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Book Review: In Almost Every Picture 10: Pig by Michael Campeau

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The 10th volume of the vernacular photography series In Almost Every Picture, edited by Erik Kessels, is printed on a pretty pink stock. It’s nearly the color of the Financial Times, but rather than conveying fickle market trends, this tome sets in print a singular, enduring obsession.

When Michael Campeau gathered his family photographs nearly 40 years ago, he noticed an unusual image from 1963. It was of his mother, bottle-feeding a piglet in the middle of Au Lutin Qui Bouffe (The Noshing Elf), a popular Montreal restaurant.

The success of a great many photo books goes beyond the quality of the photos themselves. Sequencing and book design — from layouts to paper stock — are all crucial parts of the puzzle. But it all starts with a concept. Campeau’s took shape by coincidence. In 2005, he worked with a friend who was gathering his own family photographs. Among those was a familiar image: in the same restaurant, another piglet was being bottle-fed by a customer.

The photographer placed an ad in local senior’s newspaper in search of similar photos, and his piglet obsession became a study in the piglet obesssion of others. In almost Every Picture selects over a hundred such images commissioned by restaurant proprietor Joseph B. McAbbie from 1938 to 1973. McAbbie later hired “society photographer” Jean-Paul Cuerrier to make the photographs, which Cuerrier continued to do even after the owner’s death. Cuerrier’s son told Campeau that in a single night his father might take over 250 photographs of feeding time.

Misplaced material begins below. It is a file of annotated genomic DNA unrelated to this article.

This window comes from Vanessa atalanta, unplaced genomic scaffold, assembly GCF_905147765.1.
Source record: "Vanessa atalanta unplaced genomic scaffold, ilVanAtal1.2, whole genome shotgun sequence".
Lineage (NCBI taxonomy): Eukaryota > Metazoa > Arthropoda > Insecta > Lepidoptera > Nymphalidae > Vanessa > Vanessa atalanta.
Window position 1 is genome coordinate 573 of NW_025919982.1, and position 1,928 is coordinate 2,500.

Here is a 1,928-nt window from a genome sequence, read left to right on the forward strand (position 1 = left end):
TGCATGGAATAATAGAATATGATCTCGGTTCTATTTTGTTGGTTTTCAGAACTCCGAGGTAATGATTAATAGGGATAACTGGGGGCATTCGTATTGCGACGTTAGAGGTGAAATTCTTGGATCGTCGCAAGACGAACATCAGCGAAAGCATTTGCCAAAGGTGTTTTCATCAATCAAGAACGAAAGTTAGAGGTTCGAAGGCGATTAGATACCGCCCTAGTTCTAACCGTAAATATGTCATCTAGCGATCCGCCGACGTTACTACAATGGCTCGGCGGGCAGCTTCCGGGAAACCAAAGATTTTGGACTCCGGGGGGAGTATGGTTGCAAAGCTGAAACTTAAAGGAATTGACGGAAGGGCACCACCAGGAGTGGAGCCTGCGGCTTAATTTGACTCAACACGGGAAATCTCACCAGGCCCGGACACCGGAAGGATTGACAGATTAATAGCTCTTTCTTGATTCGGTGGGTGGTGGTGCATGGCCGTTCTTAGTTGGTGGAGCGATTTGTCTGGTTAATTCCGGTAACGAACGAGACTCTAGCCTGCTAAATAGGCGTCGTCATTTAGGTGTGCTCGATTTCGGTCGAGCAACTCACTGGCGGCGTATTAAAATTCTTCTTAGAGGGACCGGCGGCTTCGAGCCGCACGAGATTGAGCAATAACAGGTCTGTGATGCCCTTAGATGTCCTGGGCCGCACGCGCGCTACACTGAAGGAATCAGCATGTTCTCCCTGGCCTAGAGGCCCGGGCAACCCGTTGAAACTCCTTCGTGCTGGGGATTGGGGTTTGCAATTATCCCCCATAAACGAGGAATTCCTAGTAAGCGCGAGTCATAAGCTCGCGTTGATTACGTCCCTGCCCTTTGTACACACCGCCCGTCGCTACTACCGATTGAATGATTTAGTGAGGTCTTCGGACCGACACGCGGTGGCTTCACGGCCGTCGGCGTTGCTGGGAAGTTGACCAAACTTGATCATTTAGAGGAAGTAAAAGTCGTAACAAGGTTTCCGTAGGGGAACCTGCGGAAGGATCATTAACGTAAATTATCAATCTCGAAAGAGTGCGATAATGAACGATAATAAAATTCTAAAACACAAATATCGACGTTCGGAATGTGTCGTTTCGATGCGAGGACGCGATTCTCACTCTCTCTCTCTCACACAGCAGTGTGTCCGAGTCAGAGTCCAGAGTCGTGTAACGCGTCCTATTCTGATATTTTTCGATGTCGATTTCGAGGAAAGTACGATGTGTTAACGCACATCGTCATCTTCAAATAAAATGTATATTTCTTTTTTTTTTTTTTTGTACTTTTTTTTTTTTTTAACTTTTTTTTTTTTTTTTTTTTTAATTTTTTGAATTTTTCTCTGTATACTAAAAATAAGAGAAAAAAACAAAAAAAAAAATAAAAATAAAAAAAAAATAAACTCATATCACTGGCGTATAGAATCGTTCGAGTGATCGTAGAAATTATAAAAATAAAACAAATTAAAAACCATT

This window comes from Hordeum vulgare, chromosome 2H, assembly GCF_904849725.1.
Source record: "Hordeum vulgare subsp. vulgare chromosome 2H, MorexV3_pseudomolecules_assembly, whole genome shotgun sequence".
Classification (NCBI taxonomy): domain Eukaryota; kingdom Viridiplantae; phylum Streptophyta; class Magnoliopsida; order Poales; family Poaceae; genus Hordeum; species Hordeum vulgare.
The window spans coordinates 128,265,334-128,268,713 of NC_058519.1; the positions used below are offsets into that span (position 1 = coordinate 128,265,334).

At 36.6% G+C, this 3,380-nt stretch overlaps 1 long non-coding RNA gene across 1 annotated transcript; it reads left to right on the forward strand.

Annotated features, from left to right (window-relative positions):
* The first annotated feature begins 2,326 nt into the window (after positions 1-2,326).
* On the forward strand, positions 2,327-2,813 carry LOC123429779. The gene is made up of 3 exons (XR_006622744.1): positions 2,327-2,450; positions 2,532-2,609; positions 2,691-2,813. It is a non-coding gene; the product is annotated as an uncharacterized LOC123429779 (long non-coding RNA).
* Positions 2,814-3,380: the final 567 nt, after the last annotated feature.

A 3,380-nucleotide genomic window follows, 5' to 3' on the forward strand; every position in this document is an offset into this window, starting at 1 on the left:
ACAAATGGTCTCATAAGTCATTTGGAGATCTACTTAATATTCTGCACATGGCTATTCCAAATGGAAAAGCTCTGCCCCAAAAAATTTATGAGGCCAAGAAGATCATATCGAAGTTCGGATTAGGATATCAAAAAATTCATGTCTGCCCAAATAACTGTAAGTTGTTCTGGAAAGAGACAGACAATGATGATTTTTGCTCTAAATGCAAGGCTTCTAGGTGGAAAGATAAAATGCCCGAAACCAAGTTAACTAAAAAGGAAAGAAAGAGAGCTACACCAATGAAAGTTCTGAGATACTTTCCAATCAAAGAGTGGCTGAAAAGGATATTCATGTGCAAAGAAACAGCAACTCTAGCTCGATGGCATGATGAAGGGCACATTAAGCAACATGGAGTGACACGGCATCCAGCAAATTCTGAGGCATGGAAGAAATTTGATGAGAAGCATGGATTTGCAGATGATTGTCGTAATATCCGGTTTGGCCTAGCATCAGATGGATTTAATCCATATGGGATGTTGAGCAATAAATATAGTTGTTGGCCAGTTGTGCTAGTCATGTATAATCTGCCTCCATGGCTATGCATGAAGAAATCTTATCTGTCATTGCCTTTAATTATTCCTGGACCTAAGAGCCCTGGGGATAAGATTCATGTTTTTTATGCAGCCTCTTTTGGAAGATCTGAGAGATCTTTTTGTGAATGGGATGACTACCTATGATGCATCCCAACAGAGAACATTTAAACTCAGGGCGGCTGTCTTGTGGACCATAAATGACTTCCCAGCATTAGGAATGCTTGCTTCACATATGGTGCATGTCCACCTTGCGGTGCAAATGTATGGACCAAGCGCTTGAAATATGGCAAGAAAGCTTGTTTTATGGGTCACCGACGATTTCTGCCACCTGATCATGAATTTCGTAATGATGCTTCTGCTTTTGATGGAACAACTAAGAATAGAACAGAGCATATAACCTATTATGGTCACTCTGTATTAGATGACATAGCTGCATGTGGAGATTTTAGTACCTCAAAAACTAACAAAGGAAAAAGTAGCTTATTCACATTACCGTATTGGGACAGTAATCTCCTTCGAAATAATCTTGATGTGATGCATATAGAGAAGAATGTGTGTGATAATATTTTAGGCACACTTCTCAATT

The piglet and the decor are a constant, but multitudes are to be found in customers of varying ages and social background, from solo diners to couples, from a nun to a gathering of Shriners. Conflicting stories abound as to the fate of the piglets. By some accounts, the milk-fed pink delight grew up to feed elfin customers. But others tell a tale of long pig lives led on an idyllic farm. Au Lutin Qui Bouffe made thousands of piglet pictures, but many are lost. A fire closed down the Montreal landmark, and closed the door on the photo op memorialized In Almsot Every Picture. We must rebuild.

 

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About Pat Padua

Pat Padua is a writer, photographer, native Washingtonian, and Oxford comma defender. The Washington Post called him "a talented, if quirky, photographer." Pat has also contributed to the All Music Guide, Cinescene, and DCist, where he is currently senior film critic.